1. Opposites only attract when people are single
When people are single they are more attracted to faces that are dissimilar to their own, new research finds.
But, when people are already in a relationship, they are more attracted to faces that look similar to their own.
In other words: opposites attract for single people, but not for those in a relationship.
The reason that dissimilar faces attract could be down to avoiding incest or other people with similar genes.
2. Altruism linked to having more sex
People who help others out have more sex, new research concludes.
The more altruistic people are, the more sexual partners they have and the more frequently they have sex.
Could it be, then, that being nice to other people is the ultimate aphrodisiac?
Who would have thought it?
3. The weight change required to increase attractivity
The face can reveal whether our weight has changed, but how much is required for others to see it?
Dr Nicholas Rule, co-author of a new study on the subject, explains:
“Women and men of average height need to gain or lose about three and a half and four kilograms, or about eight and nine pounds, respectively, for anyone to see it in their face, but they need to lose about twice as much for anyone to find them more attractive.”
Read the full write-up.
4. Men should NOT try to ‘sound sexy’
Women have no trouble changing their voice to make it sound more sexy, but men have no clue.
Women lower the pitch of their voice and make it sound more breathy — which men find more attractive.
Dr Hughes said men found it difficult to sound sexy:
“In fact, although not significantly, it got a bit worse when men tried to sound sexy.”
The reason for the differences could be down to practice, the researchers think.
Men do not really focus on making their voice sound sexier, but women do.
5. Uncertainty is key to attraction
Women are more attracted to men when they are uncertain of his feelings.
So the old dating advice about ‘playing hard-to-get’ may have some scientific basis.
It all comes down to how much we are thinking about the other person.
The study’s authors write:
“When people first meet, it may be that popular dating advice is correct: Keeping people in the dark about how much we like them will increase how much they think about us and will pique their interest.”
6. Beards signal long-term relationships
Women judge fully bearded men to be a better bet for long-term relationships.
This might be because it makes men look more ‘formidable’.
Certainly, beards make men look older and more aggressive.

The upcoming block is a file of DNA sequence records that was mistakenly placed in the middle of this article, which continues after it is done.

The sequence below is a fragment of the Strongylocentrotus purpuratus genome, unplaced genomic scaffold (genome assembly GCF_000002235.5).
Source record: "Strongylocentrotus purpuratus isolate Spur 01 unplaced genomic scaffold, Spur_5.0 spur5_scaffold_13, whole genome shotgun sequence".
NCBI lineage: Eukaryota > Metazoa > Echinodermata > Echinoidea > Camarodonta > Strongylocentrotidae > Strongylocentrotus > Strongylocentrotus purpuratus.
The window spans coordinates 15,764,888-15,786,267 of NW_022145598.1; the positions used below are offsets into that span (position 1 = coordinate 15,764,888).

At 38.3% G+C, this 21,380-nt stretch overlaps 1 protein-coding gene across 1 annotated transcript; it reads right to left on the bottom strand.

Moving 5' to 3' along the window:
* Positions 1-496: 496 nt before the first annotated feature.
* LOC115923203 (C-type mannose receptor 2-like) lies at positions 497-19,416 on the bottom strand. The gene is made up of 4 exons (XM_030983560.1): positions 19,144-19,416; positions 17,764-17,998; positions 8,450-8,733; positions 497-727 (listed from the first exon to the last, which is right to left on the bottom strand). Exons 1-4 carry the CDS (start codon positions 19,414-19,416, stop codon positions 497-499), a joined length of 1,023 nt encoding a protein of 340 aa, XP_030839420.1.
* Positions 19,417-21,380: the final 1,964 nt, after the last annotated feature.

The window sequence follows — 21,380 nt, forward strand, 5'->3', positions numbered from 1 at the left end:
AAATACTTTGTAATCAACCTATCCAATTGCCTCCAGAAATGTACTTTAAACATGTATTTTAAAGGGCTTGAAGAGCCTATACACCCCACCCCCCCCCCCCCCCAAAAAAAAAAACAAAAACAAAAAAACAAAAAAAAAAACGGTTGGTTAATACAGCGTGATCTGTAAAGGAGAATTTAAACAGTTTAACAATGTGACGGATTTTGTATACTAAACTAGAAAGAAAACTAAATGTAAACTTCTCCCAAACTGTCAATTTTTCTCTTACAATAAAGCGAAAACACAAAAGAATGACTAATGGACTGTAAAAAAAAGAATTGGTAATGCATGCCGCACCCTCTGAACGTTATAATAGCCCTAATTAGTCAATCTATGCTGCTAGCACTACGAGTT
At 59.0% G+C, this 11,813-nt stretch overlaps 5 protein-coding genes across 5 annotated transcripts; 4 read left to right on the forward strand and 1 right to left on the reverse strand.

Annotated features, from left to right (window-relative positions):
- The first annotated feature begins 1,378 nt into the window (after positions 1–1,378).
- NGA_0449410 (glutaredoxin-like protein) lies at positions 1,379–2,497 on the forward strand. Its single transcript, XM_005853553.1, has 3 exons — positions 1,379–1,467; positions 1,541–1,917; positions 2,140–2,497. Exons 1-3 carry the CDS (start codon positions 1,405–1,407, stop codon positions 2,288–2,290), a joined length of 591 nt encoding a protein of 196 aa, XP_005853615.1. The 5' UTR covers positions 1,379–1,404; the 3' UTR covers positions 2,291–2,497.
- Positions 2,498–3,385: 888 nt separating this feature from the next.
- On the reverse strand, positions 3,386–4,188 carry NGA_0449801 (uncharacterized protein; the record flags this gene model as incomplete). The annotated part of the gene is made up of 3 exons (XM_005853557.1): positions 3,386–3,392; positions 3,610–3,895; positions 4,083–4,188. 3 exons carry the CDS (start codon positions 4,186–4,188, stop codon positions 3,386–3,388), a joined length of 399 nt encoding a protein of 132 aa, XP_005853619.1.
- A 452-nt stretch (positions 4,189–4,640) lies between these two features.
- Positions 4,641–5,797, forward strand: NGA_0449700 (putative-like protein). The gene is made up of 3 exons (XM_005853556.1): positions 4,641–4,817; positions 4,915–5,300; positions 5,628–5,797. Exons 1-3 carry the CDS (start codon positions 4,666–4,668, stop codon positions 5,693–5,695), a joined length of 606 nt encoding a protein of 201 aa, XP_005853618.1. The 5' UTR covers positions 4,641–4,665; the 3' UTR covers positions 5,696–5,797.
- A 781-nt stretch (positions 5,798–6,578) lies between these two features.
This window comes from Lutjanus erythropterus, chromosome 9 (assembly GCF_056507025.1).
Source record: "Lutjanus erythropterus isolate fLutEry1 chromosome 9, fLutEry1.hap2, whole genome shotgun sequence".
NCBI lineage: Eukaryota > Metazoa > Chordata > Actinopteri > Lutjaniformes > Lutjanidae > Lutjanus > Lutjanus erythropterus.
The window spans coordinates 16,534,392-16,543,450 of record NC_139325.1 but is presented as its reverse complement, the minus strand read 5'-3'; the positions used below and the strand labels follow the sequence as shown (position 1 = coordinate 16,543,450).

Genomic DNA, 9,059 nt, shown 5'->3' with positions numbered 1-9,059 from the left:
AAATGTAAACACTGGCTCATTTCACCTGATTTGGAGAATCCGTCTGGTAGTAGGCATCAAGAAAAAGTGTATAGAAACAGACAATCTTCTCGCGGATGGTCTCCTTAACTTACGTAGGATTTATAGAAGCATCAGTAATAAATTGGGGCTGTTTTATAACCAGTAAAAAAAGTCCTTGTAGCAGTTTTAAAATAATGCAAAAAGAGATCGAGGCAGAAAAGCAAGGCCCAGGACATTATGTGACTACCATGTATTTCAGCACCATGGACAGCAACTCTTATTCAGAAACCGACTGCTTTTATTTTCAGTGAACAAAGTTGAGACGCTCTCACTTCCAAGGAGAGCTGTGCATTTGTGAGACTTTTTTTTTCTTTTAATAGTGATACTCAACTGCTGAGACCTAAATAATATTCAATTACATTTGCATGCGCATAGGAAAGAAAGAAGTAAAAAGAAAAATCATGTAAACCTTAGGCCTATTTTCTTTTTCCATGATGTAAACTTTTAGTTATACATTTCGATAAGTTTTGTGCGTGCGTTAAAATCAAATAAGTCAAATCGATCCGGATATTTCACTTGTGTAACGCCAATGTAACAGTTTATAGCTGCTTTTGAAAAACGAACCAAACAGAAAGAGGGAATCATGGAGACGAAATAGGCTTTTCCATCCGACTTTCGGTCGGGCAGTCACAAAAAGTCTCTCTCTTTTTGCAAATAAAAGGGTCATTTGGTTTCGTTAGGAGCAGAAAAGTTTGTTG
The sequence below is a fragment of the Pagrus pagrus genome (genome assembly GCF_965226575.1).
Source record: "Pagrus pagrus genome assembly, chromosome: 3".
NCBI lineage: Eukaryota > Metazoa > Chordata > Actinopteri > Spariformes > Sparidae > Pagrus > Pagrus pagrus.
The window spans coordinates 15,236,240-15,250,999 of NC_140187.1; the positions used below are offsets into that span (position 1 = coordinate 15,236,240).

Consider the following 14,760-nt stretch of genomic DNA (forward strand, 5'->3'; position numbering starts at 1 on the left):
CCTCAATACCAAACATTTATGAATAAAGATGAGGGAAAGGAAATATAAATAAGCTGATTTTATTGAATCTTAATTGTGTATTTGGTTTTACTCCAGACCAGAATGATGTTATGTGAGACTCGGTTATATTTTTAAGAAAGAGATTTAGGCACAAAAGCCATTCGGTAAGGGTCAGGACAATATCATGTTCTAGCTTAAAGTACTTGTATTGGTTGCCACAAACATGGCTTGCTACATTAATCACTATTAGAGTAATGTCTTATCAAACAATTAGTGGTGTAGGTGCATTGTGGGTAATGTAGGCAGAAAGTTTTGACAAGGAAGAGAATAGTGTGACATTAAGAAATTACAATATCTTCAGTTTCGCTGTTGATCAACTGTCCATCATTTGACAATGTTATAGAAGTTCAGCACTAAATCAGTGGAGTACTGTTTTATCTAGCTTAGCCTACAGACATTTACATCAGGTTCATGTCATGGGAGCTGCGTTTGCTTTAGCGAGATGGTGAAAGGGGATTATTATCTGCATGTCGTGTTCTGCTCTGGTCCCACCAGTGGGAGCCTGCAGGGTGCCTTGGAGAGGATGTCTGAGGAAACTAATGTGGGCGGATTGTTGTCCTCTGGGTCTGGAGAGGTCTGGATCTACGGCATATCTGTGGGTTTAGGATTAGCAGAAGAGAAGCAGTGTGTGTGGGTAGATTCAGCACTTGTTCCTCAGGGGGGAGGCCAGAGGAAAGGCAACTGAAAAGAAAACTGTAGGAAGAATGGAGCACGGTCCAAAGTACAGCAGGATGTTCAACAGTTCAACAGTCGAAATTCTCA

Beards are also often judged to make men look like they have higher social status.
However, for short-term relationships, women judge stubble to be most attractive, the new research found.
7. Left cheeks are more attractive
Believe it or not, our cheeks were not created equal in attractiveness or emotional expression.
People’s left cheeks are generally seen as more attractive than their right, a psychology study has found.
It may be because people tend to show more emotion with their left cheek than their right.
The reason could be down to how emotions are processed in the brain.
8. Mixed race faces are most attractive
Mixed-race faces are consistently seen as the most attractive when compared with black and white faces.
The finding is dramatic among the most attractive people, writes Dr Michael Lewis, the study’s author:
“…40% of the faces in the experiment were mixed race but among the top 10% most attractive faces this proportion increased to 65%.
Of the top 5% most attractive faces, 74% were mixed race…
…people whose genetic backgrounds are more diverse are, on average, perceived as more attractive than those whose backgrounds are less diverse.”
9. The group changes how attractive you look
How attractive you look depends on the attractiveness of the people around you, new research finds.
An average-looking person is rated as more attractive when surrounded by unappealing faces.
Dr Nicholas Furl, the study’s author, said:
“Last year’s film The Duff, – an acronym for the rather unfortunate and unfair term ‘Designated Ugly Fat Friend’ explored how the main character felt being physically compared to her friendship group.
As in life, this film showed that how we perceive beauty and attractiveness isn’t fixed.”
About the author
Psychologist, Jeremy Dean, PhD is the founder and author of PsyBlog. He holds a doctorate in psychology from University College London and two other advanced degrees in psychology.
He has been writing about scientific research on PsyBlog since 2004. He is also the author of the book “Making Habits, Breaking Habits” (Da Capo, 2003) and several ebooks:
- Accept Yourself: How to feel a profound sense of warmth and self-compassion
- The Anxiety Plan: 42 Strategies For Worry, Phobias, OCD and Panic
- Spark: 17 Steps That Will Boost Your Motivation For Anything
- Activate: How To Find Joy Again By Changing What You Do
Flirting image from Shutterstock